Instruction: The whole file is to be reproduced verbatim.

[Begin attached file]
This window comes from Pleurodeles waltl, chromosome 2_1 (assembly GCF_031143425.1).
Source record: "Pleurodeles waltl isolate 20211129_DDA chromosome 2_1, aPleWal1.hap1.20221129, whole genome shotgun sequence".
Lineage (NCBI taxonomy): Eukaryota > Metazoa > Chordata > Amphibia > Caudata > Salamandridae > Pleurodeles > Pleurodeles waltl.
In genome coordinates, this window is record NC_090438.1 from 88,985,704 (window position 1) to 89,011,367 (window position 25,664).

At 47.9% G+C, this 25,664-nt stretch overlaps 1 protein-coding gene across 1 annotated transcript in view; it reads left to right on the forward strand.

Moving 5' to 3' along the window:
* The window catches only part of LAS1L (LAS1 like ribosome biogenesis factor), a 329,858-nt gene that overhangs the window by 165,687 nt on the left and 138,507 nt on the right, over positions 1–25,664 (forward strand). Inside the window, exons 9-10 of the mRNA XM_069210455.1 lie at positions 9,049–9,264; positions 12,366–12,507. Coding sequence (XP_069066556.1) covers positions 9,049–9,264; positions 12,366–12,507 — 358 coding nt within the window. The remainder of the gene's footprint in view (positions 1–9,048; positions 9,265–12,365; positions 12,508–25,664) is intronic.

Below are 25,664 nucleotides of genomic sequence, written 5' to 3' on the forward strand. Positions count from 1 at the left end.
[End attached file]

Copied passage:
This window comes from Pleurodeles waltl, chromosome 2_1 (assembly GCF_031143425.1).
Source record: "Pleurodeles waltl isolate 20211129_DDA chromosome 2_1, aPleWal1.hap1.20221129, whole genome shotgun sequence".
Lineage (NCBI taxonomy): Eukaryota > Metazoa > Chordata > Amphibia > Caudata > Salamandridae > Pleurodeles > Pleurodeles waltl.
In genome coordinates, this window is record NC_090438.1 from 88,985,704 (window position 1) to 89,011,367 (window position 25,664).

At 47.9% G+C, this 25,664-nt stretch overlaps 1 protein-coding gene across 1 annotated transcript in view; it reads left to right on the forward strand.

Moving 5' to 3' along the window:
* The window catches only part of LAS1L (LAS1 like ribosome biogenesis factor), a 329,858-nt gene that overhangs the window by 165,687 nt on the left and 138,507 nt on the right, over positions 1–25,664 (forward strand). Inside the window, exons 9-10 of the mRNA XM_069210455.1 lie at positions 9,049–9,264; positions 12,366–12,507. Coding sequence (XP_069066556.1) covers positions 9,049–9,264; positions 12,366–12,507 — 358 coding nt within the window. The remainder of the gene's footprint in view (positions 1–9,048; positions 9,265–12,365; positions 12,508–25,664) is intronic.

Below are 25,664 nucleotides of genomic sequence, written 5' to 3' on the forward strand. Positions count from 1 at the left end.